Dim Sums are quite popular in Malaysia. However, I noticed that in my hometown, Dim Sums are not as sought after, maybe due to the fact that it is more expensive for the locals to eat Dim Sums for breakfast than to eat, say Chicken Rice or Laksa.
Chong Fun with Sambal Chili - Sambal is to Malaysian cuisine what hot sauce is to American food. I like both hot sauce and Sambal, but given a choice, I would choose Sambal in a heartbeat. Sambal is made with chili, garlic, onion, some citrus juice, sugar and salt and it goes well any dishes.
City Bayview Laksa
Laksa is a spicy curry noodle soup. I'm not a big fan of Laksa, but Gan loves it, especially this stall near City Bayview hotel.
Heeren Street Wonton Noodles
It's extremely rare to find Wonton noodles served in light sauce in NYC since most of the restaurants make only Wonton noodles soup. You might have noticed by now that Malaysian loves their noodles in light sauce so this is our own adaptation of Wonton noodles dish.
Banana Leaf Restaurant
Bunga Raya ABC Shop
This is a dessert place in Bunga Raya, Malacca's Chinatown. I rarely go there, but Gan told me that he used to visit this dessert place quite often as a kid during his mom's shopping trip to Bunga Raya. We like the ABC here since we have the option of adding two scoops of Jagung (sweet corn) ice cream on top of the already sinfully delicious ABC. *ABC = ais batu campur, which means mixed shaved ice.
Across the street from the ABC place is Min Chong, a small store which sells pretty good rojak and chendol. I love the look of the shave ice machine, wished I have one here.
Rojak or Mixed fruit salad is usually made with freshly sliced cucumber, pineapple, mengkuang and mango, and tossed in a shrimp paste molasses with some toasted ground peanuts. Delicious!
During the daytime, Jonker Street houses some restaurants, shops, galleries and museums, but during the night time of every Saturdays and Sundays, the whole street is transformed into a lively night market where you can find the most gorgeous arts and crafts, tropical/local clothings and shoes, antiques, souvenirs, food, pubs and more. We love to take a stroll at this market whenever we are back in our hometown, and soaking in the lively atmosphere, as well as doing some shopping and enjoying some yummilious local food. You can find sugar cane juice, shiu mai, candies, satay, chendol and all sorts of other local food at the food stalls on Jonker Walk.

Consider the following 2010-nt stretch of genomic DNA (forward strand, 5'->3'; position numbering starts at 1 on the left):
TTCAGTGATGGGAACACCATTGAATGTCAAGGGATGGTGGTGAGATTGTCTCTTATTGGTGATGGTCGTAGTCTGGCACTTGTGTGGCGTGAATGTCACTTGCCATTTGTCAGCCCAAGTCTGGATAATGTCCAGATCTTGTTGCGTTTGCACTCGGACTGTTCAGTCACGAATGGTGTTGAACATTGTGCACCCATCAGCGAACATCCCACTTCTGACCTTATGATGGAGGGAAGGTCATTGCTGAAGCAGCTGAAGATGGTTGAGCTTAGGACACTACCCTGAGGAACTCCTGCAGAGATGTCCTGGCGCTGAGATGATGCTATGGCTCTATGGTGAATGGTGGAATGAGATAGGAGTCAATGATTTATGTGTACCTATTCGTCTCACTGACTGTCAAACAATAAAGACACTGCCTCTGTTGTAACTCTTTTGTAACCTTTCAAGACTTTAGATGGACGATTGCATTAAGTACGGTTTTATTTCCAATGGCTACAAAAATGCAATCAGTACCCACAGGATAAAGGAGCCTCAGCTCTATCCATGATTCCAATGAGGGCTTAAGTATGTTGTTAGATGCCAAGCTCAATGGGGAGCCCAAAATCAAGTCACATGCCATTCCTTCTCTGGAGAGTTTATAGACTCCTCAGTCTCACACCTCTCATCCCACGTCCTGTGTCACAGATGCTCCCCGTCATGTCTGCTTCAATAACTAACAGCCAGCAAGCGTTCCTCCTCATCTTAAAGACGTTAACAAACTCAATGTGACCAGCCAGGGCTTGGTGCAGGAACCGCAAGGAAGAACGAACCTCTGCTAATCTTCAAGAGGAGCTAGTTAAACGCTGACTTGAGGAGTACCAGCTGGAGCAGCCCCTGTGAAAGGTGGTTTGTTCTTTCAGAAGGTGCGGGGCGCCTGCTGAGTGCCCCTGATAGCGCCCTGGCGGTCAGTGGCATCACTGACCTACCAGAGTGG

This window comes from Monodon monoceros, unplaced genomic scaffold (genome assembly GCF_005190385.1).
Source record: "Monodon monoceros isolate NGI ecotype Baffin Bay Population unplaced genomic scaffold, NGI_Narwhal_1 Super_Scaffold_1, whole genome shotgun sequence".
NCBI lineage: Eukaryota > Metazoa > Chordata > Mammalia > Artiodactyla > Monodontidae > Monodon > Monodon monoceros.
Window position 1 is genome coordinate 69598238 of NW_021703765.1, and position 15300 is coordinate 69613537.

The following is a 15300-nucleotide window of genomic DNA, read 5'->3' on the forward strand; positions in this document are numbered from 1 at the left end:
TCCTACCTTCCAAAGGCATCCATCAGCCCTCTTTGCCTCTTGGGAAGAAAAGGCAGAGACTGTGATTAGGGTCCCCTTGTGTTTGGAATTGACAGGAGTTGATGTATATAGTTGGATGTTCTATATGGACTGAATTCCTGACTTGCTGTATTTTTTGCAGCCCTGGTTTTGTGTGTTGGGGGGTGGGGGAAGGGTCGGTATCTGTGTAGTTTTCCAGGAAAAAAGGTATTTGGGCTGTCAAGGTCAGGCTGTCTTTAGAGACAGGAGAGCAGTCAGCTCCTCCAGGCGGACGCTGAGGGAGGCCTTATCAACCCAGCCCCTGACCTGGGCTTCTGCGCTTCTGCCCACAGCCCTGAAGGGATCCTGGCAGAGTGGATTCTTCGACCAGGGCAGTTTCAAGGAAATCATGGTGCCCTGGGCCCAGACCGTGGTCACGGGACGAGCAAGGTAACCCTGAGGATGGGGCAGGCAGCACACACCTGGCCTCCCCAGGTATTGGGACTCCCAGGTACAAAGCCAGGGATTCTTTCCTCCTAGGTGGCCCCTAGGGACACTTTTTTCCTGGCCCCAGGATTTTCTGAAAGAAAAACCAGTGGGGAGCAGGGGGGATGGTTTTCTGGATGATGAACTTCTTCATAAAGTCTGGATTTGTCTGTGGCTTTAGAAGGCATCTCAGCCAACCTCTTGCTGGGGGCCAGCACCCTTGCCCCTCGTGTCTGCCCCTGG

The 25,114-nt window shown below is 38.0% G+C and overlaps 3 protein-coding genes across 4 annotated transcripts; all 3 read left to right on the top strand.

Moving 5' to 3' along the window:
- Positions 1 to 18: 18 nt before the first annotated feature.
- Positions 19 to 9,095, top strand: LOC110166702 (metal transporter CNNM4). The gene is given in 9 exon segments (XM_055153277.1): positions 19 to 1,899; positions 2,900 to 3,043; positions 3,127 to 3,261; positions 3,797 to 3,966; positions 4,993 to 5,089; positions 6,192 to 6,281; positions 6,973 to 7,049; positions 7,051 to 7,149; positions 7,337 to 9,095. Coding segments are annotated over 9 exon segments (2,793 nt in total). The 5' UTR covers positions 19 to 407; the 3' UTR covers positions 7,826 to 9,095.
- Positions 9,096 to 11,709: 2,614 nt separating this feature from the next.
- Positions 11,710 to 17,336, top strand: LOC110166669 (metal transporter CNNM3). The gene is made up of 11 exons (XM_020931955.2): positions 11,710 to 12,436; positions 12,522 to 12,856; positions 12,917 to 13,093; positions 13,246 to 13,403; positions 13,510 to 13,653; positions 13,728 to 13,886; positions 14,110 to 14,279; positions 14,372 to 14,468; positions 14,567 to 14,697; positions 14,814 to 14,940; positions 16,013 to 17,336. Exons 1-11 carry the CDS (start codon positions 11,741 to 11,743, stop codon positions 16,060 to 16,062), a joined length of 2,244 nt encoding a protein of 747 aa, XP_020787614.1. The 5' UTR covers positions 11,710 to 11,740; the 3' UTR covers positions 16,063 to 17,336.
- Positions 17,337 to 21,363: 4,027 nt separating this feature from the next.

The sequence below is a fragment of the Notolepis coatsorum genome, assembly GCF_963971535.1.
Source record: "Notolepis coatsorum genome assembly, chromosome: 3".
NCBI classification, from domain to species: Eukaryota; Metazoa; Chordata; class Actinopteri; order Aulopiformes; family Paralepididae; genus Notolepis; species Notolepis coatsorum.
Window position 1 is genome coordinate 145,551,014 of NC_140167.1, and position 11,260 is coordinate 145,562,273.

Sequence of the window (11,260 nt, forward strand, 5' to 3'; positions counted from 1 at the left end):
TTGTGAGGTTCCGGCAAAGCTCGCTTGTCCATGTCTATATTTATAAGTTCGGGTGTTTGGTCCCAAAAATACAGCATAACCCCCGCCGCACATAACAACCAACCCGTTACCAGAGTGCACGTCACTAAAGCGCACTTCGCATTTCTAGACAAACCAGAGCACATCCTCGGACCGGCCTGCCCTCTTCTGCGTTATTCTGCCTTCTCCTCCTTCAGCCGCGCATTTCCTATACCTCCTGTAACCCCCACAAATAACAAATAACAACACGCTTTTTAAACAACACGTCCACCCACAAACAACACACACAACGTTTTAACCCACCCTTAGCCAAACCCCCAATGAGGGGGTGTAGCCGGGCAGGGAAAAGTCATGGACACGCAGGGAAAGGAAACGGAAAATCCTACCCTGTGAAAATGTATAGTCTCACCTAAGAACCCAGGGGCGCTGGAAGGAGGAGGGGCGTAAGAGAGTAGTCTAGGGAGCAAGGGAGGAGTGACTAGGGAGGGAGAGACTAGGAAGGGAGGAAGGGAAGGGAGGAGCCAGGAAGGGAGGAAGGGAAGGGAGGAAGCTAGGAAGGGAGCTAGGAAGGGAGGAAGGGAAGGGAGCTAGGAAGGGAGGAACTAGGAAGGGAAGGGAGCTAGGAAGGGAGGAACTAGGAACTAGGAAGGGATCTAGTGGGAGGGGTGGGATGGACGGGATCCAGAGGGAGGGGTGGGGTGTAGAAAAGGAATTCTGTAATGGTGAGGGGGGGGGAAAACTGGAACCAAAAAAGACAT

Calanthe Art Cafe
We were very impressed by this coffee shop when we found out about it a couple of years ago. The owner has done a good job in transforming this old Dutch House into a cozy coffee shop. The coffees are pretty good too. This cafe serves coffee from 14 different states in Malaysia, where the coffee beans from each state has its own unique taste due to the roasting process and technique used.
I ordered a glass of the famous white coffee from Perak, a northern state in Malaysia. The reason why it is called white coffee is because of the roasting technique. White Coffee is produced by roasting the coffee beans with only margarine which resulted in a less dark coffee, as oppose to the regular Malaysian Black coffee which is roasted with Margarine and sugar, and is therefore darker.
The historical Malacca River is just a street away from Jonker Walk. The river used to be smelly and dirty when I was growing up, but the local government did a fantastic job in the river restoration. Nowadays, the Malacca River area has become a popular and lively nightlife area where new pubs, lounges and bars are popping up everywhere.
Roti Canai is extremely popular in Malaysia because it is tasty and inexpensive. It is an Indian flatbread where the dough are made with flour, eggs, ghee, water. It takes numerous kneading and folding of the dough, and waiting for the dough to rise before it is oiled and flipped and finally cooked on a flat iron skillet. I love my Roti Canai flat, crispy and flaky, slightly thicker than the ones I get here in NYC.
Putu pirim - steamed fermented rice with palm sugar and coconut. This is one of my favorite Malaysian desserts but it's difficult to find a vendor that sells it nowadays. Sinfully delicious!
Durian and Mangosteen
Durian is extremely "heaty" (inflammatory) to the body, so be sure to drink lots of water after eating Durian. I usually overdose on green tea or fish oil, but the traditional way is to eat more Mangosteens, another local Malaysian fruits that has anti-inflammation effect.
Mangosteen - also known as Queen of Fruits in Malaysia. The fruit is very refreshing and sweet.